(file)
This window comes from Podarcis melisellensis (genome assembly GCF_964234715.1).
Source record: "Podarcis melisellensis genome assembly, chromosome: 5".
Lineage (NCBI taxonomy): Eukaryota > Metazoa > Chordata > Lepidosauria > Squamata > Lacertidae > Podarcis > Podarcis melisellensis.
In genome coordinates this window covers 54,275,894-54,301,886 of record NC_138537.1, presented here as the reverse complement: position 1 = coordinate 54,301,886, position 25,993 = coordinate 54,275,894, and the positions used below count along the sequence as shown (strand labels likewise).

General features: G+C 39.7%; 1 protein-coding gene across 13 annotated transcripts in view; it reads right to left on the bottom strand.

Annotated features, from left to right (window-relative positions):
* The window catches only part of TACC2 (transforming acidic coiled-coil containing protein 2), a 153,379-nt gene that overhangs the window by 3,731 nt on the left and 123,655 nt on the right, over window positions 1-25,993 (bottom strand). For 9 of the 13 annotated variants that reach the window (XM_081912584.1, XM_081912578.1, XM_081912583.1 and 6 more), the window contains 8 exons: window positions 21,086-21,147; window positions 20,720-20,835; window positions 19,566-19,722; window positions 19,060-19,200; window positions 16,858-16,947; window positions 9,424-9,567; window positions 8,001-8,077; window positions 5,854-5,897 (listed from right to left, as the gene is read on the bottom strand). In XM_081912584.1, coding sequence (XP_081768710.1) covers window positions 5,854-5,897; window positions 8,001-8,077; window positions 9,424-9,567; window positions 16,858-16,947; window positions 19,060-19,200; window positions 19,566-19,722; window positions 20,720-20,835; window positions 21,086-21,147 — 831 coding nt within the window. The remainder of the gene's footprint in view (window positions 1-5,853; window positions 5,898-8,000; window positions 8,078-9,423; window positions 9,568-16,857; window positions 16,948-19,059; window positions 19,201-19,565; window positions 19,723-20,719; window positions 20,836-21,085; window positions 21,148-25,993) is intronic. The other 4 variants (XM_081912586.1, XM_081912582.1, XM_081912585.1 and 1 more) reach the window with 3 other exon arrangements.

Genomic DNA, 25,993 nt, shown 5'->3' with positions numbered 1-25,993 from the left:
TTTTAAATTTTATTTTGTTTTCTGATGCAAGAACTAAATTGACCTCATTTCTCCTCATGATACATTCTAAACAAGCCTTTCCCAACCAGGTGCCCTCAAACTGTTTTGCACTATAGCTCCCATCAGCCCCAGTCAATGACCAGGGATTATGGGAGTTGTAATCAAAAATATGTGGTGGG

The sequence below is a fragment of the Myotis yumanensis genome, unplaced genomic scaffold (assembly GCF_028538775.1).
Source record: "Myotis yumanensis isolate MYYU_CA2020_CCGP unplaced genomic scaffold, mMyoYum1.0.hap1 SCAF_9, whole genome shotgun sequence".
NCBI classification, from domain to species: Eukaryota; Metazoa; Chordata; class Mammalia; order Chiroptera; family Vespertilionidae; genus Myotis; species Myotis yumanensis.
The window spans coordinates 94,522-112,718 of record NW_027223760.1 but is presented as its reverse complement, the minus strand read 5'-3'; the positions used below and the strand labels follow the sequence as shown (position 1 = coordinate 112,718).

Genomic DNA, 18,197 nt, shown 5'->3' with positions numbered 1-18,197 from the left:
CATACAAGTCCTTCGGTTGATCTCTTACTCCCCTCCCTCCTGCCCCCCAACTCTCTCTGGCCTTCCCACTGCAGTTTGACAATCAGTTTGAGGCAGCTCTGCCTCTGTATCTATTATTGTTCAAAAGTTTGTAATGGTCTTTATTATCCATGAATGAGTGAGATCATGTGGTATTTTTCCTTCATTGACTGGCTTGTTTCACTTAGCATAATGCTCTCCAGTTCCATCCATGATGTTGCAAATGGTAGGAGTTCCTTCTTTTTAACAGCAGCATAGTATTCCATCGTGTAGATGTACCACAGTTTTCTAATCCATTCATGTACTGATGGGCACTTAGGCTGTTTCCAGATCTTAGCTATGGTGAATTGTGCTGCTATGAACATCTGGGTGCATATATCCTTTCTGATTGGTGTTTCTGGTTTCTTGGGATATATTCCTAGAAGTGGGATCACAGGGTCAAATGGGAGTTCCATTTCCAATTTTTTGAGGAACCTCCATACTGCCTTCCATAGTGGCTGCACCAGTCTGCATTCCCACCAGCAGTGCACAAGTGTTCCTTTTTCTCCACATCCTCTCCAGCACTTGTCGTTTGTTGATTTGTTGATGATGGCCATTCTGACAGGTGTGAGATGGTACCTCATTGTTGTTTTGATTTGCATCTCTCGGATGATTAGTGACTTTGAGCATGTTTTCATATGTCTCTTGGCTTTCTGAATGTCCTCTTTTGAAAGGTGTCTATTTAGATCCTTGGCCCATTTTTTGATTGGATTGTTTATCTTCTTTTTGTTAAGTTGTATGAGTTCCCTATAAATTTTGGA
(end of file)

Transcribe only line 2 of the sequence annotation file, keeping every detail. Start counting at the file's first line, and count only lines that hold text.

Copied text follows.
Source record: "Podarcis melisellensis genome assembly, chromosome: 5".